Don't fear not being the best. This entire world is so absorbed with arrivals they forget the journey. The absolutely most important thing is to surprise yourself. A good day is a day when you did something you never thought you could do.


As Kanga said, it is indeed very personal. I like what's been said by both PSR and Kanga. Very nice thoughts.

To me, being creative isn't about being a good artist or not or having some measurable talent. It's something else all together. I believe it's both a process and a trait.

I too think that these creative blocks or self censorship can be helped through freeing ones own thoughts. It certainly can be nurtured through one's own will, but it's also true that certain societies, family members, or even friends can either help the process through encouragement, or hurt it through indifference or even disregarding creativity altogether. I feel fortunate to have been around people who were always encouraging and engaging when it comes to sharing or exploring new ideas or interesting thoughts.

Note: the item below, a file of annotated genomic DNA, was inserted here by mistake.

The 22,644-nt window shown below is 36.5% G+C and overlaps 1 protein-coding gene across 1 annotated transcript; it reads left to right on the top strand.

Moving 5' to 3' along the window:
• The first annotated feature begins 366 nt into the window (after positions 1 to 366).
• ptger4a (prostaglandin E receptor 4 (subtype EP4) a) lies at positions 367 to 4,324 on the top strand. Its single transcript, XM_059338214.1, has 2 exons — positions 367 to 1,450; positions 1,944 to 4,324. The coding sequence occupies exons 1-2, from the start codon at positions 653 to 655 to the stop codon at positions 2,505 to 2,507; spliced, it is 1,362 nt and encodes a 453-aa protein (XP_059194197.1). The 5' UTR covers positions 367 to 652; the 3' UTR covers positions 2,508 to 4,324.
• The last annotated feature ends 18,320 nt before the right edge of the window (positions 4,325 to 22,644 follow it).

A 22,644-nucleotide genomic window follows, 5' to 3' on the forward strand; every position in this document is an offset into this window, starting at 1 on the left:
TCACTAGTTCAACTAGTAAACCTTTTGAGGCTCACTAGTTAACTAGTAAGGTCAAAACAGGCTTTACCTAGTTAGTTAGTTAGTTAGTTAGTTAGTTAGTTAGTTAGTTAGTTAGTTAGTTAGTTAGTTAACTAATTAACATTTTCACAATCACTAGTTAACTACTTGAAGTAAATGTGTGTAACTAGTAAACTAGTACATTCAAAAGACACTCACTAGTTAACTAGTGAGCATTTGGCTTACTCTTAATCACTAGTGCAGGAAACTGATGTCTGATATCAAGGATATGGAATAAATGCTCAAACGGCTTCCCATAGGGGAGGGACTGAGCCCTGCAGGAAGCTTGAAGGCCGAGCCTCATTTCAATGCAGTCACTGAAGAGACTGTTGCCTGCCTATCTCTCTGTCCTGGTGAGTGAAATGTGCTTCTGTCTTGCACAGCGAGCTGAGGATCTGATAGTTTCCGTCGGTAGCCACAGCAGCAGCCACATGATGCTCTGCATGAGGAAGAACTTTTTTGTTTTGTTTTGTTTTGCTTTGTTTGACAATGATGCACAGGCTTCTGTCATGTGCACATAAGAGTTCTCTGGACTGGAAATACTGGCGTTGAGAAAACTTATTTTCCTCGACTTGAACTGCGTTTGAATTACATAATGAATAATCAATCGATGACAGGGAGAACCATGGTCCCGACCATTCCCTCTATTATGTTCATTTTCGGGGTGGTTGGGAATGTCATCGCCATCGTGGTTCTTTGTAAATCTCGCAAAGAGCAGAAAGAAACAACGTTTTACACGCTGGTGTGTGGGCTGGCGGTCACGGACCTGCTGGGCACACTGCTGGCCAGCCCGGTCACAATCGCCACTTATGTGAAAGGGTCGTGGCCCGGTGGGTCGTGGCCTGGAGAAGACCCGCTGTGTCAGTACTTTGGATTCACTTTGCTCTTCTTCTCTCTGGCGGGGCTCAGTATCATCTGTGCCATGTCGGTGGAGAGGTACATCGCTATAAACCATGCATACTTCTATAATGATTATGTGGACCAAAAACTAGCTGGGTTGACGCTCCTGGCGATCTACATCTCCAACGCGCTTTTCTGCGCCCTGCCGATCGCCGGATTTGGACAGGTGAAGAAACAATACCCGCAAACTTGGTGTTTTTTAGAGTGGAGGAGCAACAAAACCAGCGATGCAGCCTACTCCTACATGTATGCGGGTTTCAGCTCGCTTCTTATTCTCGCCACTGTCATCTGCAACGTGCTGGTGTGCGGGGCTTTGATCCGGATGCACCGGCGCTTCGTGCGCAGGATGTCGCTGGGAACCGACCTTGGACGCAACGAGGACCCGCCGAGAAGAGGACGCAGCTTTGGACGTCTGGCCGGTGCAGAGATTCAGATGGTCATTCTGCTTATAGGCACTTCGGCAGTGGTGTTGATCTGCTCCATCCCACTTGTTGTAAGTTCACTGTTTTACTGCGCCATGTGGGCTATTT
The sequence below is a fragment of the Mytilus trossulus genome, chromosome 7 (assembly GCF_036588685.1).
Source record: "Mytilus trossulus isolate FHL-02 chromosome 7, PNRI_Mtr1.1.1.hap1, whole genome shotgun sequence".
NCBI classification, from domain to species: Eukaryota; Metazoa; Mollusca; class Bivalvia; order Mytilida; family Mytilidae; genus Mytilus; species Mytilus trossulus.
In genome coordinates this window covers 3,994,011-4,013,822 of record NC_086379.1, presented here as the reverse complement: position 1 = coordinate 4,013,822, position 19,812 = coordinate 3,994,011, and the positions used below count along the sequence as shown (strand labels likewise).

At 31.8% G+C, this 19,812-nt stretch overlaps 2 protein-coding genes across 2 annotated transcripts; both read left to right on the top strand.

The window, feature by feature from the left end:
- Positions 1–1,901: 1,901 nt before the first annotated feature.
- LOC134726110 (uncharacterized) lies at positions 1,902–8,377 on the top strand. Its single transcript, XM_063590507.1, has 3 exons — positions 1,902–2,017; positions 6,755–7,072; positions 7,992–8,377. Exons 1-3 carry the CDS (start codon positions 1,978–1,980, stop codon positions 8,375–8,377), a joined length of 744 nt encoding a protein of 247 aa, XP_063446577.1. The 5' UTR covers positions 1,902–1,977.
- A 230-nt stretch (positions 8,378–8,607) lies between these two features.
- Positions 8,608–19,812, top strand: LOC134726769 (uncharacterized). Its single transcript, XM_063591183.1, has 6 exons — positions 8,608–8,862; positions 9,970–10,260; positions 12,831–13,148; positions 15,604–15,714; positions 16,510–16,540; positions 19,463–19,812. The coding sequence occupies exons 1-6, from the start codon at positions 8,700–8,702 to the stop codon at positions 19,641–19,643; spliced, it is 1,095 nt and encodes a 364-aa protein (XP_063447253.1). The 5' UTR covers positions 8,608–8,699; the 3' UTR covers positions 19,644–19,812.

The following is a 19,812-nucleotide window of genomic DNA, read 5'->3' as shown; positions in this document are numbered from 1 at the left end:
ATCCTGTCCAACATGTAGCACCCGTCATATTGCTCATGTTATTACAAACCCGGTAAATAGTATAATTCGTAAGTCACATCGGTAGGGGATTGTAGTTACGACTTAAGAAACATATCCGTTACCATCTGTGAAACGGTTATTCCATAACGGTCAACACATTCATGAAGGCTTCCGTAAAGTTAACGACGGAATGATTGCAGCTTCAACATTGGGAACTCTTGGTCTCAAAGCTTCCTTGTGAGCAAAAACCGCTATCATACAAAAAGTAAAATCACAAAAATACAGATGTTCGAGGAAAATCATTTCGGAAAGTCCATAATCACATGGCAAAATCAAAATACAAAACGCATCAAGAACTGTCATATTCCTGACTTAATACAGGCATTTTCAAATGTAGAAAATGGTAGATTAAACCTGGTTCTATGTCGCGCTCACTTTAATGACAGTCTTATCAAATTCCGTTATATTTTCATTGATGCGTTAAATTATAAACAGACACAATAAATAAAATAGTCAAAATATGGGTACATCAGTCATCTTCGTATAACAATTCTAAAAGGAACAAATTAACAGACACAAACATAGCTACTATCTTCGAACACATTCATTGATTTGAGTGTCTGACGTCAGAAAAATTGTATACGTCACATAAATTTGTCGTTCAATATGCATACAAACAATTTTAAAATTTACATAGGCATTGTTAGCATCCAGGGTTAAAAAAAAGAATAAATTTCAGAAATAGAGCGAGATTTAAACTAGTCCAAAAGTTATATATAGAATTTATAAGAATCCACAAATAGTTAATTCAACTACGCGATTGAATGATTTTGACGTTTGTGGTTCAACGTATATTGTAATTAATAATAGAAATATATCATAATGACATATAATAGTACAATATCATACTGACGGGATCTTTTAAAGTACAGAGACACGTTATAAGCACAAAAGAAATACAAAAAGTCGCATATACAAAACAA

Fear is another one of those demons that must die along with insecurity. Be inspired rather than crawl back into a hole from self pity, or your creativity will rot with you.

Things I found helpful for me:

One may have very interesting thoughts, but these thoughts are lost when time passes. Jot them down or scribble on napkins when it comes to you, however mundane it may seem to you. My brain seems to be most active late at night or very early in the morning. I don't know if there is a biological explanation for this, but I find it to be true for me. You will often find other ideas in the process of doodling and scribbling. Don't doodle or sketch with posting the results in one of these forums in mind. You will inevitably be self sensoring without even realizing it. I wouldn't force it either. If you feel like vegging out, then veggie out. If you want not to think and would rather meditate, then meditate.

Long walks are always good. Moments of quiet or silence will be deafening for those used to living in big cities. For me, it's a necessity. Because I grew up in a big city, I also crave for visual stimulation from time to time. If you live in a big city, simply watching people can be very interesting. If you are able to sketch them, even better. I actually find watching TV depressing. I prefer to watch a good film instead.